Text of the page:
The view outside my bedroom window in San Diego, California
Over the weekend, I visited my grandmother in Los Angeles.
I don't see her often. Over the years, she made some attempts to keep a familiarity between us, like remembering my birthday every year (then every other year), but I wasn't able to love her like I love to love: I never had the opportunity to love her specifics, or the way she holds books while she reads, or the way she hosts parties. So I missed her from afar.
Being in her home two days after Christmas, I take in as much as I can. Every lampshade and candlestick, every noise I hear, every fabric I feel: maybe I could burn them into my memory, keep these as treasures, store them in my head for whenever I feel like recalling the atmosphere she creates.
My grandmother opens her mouth wide when she laughs, as if she's surprised at herself for saying something so deliciously against the norm of conversation. My grandfather has a voice that melts me every single time I listen to it. I see him once every two years, and I always think it's much rougher than it actually is. He lets me kiss him on the cheek to greet him, and he taps my back awkwardly with his right hand, the hand that has two of his fingers missing, which he had taken from him in a maquiladora accident.
I make note of the fact that their house seems smaller than it did when I was a toddler. I thought it was endless, a myriad of undiscovered places and rooms I wasn't allowed in. Now it feels like each floor is one big room with tinier designated spaces separated by walls.
I don't visit the house often, but I know exactly where everything is. I know which shelf the outdated picture of my sisters and I sits. I know which drawer the cutlery is in. I remember the secret passageway I used to go through on the side of her house, where the palm trees and the banana leaves grew into each other, making a green ceiling. I'd hide there, pretending I was lost in a jungle, until it was time to leave.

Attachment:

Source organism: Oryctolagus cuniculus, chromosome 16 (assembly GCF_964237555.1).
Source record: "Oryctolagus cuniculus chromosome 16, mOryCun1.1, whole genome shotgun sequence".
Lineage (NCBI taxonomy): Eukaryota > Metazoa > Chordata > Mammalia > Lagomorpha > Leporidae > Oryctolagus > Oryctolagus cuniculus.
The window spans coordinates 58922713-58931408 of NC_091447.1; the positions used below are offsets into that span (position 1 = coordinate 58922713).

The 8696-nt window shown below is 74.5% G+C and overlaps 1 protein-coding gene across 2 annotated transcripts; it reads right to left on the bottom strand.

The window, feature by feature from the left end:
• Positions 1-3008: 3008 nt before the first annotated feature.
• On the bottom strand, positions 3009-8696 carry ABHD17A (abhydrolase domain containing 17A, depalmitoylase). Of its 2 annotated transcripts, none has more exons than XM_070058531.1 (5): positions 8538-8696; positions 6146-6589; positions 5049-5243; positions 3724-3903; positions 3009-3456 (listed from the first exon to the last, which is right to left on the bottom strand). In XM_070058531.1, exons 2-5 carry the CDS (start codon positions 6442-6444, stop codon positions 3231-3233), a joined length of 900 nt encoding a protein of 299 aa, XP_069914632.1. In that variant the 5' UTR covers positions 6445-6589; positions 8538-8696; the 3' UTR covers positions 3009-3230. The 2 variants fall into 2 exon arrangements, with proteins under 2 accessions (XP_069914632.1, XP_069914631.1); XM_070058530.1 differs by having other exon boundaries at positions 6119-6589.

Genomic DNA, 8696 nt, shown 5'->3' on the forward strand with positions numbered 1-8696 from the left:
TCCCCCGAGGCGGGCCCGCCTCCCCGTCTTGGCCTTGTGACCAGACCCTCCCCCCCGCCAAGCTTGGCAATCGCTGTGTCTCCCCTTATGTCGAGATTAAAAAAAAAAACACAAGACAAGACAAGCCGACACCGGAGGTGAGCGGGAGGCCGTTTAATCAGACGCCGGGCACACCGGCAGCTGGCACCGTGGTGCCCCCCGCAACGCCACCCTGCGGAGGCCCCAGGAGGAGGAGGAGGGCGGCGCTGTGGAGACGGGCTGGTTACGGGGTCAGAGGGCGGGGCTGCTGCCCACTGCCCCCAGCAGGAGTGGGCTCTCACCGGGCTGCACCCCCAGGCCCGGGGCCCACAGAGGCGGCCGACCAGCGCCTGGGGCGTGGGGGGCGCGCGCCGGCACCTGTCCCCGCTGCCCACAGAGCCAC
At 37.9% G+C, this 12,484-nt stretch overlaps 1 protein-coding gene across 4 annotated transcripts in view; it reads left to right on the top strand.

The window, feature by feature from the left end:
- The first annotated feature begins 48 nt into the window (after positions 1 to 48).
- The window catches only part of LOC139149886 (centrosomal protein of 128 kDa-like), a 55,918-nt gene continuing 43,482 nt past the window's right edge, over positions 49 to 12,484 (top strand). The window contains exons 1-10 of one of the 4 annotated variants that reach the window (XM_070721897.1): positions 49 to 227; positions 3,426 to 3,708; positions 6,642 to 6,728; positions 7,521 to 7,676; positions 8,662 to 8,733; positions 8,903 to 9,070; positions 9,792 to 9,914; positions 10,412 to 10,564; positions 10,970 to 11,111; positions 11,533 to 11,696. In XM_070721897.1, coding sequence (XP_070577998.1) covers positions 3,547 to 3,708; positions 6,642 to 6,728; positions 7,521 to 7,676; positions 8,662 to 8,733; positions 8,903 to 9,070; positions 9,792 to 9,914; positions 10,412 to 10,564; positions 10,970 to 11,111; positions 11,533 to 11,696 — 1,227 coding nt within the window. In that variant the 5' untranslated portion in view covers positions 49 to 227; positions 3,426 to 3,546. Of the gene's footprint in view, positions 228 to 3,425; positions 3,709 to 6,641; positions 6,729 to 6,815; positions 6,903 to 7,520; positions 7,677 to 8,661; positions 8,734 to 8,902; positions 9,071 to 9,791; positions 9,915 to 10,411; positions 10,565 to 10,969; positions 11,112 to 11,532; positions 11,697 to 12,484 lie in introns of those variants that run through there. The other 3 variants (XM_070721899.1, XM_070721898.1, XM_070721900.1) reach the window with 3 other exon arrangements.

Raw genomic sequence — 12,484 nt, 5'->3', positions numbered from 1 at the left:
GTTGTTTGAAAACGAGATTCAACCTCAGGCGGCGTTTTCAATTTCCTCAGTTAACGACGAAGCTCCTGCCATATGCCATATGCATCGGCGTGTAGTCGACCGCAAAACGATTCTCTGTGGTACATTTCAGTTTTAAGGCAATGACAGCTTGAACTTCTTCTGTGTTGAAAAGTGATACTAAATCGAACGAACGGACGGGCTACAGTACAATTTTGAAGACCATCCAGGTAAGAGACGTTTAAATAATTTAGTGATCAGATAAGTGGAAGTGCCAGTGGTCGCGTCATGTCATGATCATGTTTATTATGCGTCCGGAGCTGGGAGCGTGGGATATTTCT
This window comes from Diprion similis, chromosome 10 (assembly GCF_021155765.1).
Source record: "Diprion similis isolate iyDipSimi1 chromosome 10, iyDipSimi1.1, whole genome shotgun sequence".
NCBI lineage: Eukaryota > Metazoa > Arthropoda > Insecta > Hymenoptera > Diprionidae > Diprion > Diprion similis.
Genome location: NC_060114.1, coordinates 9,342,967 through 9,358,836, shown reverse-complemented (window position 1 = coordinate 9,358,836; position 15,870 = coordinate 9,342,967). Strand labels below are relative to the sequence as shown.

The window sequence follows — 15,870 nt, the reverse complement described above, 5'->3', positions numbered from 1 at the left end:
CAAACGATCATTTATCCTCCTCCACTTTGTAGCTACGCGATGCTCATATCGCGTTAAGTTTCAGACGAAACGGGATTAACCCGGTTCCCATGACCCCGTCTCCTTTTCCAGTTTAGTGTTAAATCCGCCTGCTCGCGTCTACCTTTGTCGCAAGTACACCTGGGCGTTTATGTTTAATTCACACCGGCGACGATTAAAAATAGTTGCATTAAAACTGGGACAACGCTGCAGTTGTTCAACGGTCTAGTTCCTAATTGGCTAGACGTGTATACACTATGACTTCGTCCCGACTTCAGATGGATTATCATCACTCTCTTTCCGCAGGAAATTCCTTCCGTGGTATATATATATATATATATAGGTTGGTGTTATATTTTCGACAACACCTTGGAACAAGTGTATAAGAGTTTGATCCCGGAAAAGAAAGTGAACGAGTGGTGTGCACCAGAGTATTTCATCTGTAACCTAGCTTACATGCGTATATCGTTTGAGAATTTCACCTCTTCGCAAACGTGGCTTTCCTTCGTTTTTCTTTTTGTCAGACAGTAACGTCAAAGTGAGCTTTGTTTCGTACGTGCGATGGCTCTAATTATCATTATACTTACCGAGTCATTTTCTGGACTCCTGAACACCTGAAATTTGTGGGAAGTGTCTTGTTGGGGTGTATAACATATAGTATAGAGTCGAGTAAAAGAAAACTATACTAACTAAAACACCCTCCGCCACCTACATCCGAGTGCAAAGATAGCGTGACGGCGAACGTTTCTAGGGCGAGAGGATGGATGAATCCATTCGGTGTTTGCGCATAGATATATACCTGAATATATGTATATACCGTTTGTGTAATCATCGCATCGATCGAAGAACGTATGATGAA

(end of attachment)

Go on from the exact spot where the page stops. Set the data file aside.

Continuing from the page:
I pay attention to the way my grandmother tells stories. She captivates everybody. She is the master of The Conversation. She asks the questions, people respond to her. The responses are short on my part at first, because I selfishly don't want to reveal anything about myself. But then she starts asking more personal questions that I have to lie to, and I wish I didn't have to lie. And I wish I was able to be 100% transparent with her. I regret keeping mum during the simpler questions before.
My grandmother tells us a story about the time her and my tata met. She also tells us her about her experience meeting the Pope in Washington D.C. earlier this year. She continues to be the master of The Conversation. When the chatter dies down, she asks someone else a question. My mother makes the mistake of trying to become the master of The Conversation by expanding on a story. But she is, unfortunately, interrupted--my grandmother becomes the master again. She interrupts my mother's story with a personal anecdote of her own. There are no hard feelings; it is just the way the world is meant to be. My grandmother was not meant to be on the receiving end of a talk.
We're all sitting in my grandmother's living room. I sit next to the fireplace. It exudes an intense heat, which I'm grateful for because I'm wearing a short skirt and kitten heels. I don't know if it's the warmth of the fireplace or my growing melancholia, but I begin to feel sleepy. I grow intensely quiet. I stare at the carpet while I listen to my family exchange memories.